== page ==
A video game trope where, after defeating a boss, there is a cutscene showing The Hero delivering a final blow. Sometimes the boss battle will end when the boss has a tiny sliver of health left to justify it. This may be seen as a way to avoid Critical Existence Failure, by implying that the enemy's health bar/Hit Points were to show how close you were to sufficiently weakening it to the point where the attack can be delivered. This does not cover incidences where a cutscene shows a boss dying or ignores the fact you just kicked its arse after the fight, but it can still be a form of Story Overwrite if the finishing blow is the exact same attack that you used dozens of time in the actual battle (if it's so efficient, why didn't it work the first time(s) you used it ?). Bonus points if a player character consistently delivers the final blow in the same manner after every boss fight.
Compare: Limit Break and Finishing Move, which follow the same function, but are delivered as part of normal gameplay, rather than a cutscene. The two can meet halfway in "Press X to Not Die".
Asura's Wrath has these usually at the end of each boss or mini boss encounter (And after each burst), with the added bonus of doing a surprisingly skippable QTE (Though there are exceptions and not pressing those lowers your score).
In Zone of the Enders: The 2nd Runner, after Dingo defeats Nohman in Anubis while inside Aumaan at the end of the game, followed by a cutscene in which Nohman reveals that he killed Dingo's comrades before, the player can finish off Nohman by either obliterating him or by slashing him.
The ending of The Legend of Zelda: The Wind Waker shows Link ramming his sword into Ganondorf's head and fusing with the power of the triforce to turn him to stone for all eternity (or until they decide they need him for a Windwaker-verse game again).
In Gravity Rush, when you whittle down a boss's health bar, you're told to "finish them" by tapping a crosshair that appears on their weak point, causing a cutscene where Kat attacks them with what appears to be a powered up version of the Spiraling Claw. This is subverted in your first battle with Raven; she does the same move to counter it and sends Kat flying back.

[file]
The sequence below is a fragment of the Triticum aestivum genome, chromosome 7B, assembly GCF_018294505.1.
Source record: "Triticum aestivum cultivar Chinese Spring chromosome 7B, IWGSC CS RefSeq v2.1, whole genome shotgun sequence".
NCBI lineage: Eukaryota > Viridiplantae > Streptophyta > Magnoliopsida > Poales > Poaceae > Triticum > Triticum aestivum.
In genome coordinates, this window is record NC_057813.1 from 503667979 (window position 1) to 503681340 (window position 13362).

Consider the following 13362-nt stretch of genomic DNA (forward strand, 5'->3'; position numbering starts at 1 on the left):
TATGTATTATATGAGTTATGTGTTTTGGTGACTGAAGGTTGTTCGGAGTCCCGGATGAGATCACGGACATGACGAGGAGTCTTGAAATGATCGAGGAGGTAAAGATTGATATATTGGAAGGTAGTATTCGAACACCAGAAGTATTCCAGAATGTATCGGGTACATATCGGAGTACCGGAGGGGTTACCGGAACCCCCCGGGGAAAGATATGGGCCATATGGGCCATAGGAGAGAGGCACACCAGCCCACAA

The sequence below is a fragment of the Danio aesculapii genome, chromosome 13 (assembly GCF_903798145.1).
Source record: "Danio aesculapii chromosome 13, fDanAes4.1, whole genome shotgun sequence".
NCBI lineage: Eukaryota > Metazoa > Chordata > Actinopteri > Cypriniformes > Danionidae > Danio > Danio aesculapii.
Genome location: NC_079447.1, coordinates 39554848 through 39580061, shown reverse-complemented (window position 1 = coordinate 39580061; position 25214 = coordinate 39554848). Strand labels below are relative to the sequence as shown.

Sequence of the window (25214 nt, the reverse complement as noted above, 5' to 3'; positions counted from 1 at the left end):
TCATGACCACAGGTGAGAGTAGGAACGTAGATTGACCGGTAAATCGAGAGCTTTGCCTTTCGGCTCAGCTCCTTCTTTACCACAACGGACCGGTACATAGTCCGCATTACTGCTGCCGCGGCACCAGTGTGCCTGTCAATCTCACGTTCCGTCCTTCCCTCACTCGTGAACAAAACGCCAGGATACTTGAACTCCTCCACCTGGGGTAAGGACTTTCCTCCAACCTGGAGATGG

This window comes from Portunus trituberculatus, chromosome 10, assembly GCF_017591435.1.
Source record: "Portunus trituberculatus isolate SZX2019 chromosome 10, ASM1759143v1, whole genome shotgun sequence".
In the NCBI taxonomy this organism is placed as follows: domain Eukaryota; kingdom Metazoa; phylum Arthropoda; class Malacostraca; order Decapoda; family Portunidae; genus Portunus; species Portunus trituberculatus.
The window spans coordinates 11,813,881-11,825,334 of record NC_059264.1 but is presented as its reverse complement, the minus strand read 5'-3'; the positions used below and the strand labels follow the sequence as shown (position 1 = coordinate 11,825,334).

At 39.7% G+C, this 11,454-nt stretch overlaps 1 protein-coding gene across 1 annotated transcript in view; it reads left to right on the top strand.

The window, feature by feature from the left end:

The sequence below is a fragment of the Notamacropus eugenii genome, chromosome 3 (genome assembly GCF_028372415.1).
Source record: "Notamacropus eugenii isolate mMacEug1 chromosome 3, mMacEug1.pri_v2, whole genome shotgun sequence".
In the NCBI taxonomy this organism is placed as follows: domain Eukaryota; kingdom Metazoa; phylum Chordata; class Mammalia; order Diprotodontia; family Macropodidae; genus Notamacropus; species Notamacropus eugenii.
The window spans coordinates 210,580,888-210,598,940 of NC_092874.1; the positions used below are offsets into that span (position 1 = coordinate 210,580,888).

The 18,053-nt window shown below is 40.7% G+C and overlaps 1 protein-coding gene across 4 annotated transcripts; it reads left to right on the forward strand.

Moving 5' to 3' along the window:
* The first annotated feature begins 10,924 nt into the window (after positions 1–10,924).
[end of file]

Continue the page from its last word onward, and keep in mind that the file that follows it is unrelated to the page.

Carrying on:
Made even more powerful due to the fact that the cut-scene ends and forces players to deliver the coup de grace themselves
That same situation is subverted in the first Metal Gear Solid when Grey Fox is pinned to the wall by Metal Gear Rex and asks Snake to Mercy Kill him. No matter how many times the player pushes the fire button, Snake can't bring himself to do it.
Beat 'em up
Played straight in Devil May Cry; every time you land the "kill" shot on a boss, the game immediately switches to a cutscene, usually involving Dante finishing off the boss (or in Nero's case, trying to go for the kill but being foiled by Villain Exit Stage Left). Needless to say, this doesn't happen during the inevitable Boss Rush, or the Bloody Palace.
Done with every boss in Bayonetta. Bayonetta summons a giant demon to finish the bosses off.
Gungrave ends with Grave holding a gun on the Big Bad. He doesn't fire until you press the Fire button. Very satisfying.
Don't forget Grave's boss fatality shots, the Graveyard Special. Get a boss to about 15-20% health, and the Demolition Shot gauge starts blinking. Pressing the triangle button switches to a scene of a graveyard where Grave pulls off a flashy coffin attack that finishes the boss off.
In the second game, during the end stages, depleting a major boss' life meter blurs the screen to a cutscene of your character (out of three) finishing the boss off with an exaggerated version of one of their high-level/max level Demolition Shots. In the case of Grave vs. Fangoram, Grave uses at least four of his D. Shots in one combo. And a vanity pause.
In Legend Of Success Joe, when Joe wins a match, a poorly animated instant replay of the finishing blow is shown on the screen above the ring.
Soul Calibur IV, at least for some character's stories. Others just show the Big Bad dying, etc.
In Punch-Out!! for the Wii, exactly one of the special cutscenes triggered by finishing the opponent with a Star Punch (or under certain other circumstances) features Little Mac delivering additional punches that finally send the opponent to the canvas.
This is how enemies are shown defeated in in Infinity Blade, with special cutscenes if the enemy is on a ledge.